Publication 5047

Rocha L. M. (2000) Syntactic autonomy: Why there is no autonomy without symbols and how self-organizing systems might evolve them. In: Chandler J. & Van de Vijver G. (eds.) Closure: Emergent organizations and their dynamics. New York Academy of Sciences, New York: 207–223.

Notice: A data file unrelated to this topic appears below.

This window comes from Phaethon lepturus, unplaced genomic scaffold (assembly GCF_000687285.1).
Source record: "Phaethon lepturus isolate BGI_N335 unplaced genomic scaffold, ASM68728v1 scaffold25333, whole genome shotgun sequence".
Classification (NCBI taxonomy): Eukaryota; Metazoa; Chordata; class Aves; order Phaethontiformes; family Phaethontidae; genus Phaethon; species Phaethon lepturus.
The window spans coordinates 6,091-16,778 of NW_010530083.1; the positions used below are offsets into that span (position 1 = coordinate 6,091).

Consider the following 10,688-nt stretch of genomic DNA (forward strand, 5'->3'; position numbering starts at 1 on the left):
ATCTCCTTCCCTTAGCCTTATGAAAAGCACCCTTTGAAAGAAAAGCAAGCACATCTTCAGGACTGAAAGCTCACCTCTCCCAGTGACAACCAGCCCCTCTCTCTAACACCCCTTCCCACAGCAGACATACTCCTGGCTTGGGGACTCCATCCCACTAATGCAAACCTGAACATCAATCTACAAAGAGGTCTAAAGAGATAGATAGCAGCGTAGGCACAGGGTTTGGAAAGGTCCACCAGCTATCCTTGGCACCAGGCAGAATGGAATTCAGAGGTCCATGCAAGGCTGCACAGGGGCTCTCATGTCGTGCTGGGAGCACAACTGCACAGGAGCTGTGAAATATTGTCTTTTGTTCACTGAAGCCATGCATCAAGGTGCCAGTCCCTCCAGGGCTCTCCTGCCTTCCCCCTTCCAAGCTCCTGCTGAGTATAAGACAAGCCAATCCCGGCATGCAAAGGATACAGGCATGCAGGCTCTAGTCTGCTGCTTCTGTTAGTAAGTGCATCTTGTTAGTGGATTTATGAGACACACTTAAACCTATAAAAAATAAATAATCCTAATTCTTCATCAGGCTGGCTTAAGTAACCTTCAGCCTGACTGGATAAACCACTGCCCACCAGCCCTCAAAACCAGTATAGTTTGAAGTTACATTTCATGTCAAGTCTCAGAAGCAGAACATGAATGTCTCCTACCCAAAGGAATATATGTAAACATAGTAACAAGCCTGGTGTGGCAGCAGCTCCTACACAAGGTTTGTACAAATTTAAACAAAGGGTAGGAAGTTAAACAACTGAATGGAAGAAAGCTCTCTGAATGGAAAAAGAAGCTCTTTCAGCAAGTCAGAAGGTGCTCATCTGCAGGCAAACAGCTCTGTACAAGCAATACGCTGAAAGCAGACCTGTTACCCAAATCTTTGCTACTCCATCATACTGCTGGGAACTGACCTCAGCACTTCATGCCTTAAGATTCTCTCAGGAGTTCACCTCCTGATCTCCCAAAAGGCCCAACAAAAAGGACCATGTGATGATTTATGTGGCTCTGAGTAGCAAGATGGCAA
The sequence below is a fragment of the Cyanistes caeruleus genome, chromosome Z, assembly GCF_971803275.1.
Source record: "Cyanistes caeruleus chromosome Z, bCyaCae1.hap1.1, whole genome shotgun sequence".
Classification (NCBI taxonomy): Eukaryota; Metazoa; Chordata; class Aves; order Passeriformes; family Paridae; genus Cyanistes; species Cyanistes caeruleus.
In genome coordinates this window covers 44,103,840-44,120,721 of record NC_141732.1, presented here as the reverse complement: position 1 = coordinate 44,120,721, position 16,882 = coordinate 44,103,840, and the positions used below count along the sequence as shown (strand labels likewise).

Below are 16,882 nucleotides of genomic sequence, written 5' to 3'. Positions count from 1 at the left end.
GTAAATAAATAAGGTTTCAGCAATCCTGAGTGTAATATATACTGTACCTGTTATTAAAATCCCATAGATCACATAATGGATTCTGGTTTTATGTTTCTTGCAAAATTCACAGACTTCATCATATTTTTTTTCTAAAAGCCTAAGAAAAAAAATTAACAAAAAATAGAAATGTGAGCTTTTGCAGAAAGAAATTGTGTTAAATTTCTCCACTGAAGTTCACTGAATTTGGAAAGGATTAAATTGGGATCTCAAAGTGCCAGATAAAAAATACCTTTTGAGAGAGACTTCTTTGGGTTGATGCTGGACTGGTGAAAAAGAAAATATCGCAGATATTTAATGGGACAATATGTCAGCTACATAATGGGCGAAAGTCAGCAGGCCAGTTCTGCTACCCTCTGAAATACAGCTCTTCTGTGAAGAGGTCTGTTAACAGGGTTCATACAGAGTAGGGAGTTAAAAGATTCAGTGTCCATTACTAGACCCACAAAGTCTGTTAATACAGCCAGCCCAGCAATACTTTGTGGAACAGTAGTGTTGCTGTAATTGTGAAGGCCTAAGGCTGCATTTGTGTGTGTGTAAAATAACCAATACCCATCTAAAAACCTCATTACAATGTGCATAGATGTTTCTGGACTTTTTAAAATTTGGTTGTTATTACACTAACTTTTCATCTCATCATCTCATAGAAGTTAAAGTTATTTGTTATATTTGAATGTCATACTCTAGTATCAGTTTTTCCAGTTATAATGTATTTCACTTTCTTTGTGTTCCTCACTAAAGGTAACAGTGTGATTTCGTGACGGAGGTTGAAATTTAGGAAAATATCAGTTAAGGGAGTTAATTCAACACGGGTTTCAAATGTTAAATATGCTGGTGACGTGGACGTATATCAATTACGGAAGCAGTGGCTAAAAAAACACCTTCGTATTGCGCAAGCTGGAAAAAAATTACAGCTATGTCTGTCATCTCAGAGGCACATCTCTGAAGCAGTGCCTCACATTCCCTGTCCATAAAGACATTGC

Two different types of agency are discussed that are based on dynamically coherent and incoherent couplings with an environment, respectively. I propose that until a private syntax (syntactic autonomy) is discovered by dynamically coherent agents, there are no significant or interesting types of closure or autonomy. When syntactic autonomy is established, then, because of a process of description-based selected self-organization, open-ended evolution is enabled. At this stage, in addition to dynamics, agents depend on localized, symbolic memory, thus adding a level of dynamic incoherence to their interaction with the environment. Furthermore, it is the appearance of syntactic autonomy that enables much more interesting types of closures among agents sharing the same syntax. To investigate how we can study the emergence of syntax from dynamic systems, experiments with cellular automata leading to emergent computation that solves nontrivial tasks are discussed. RNA editing is also mentioned as a process that may have been used to obtain a primordial biological code necessary for open-ended evolution.
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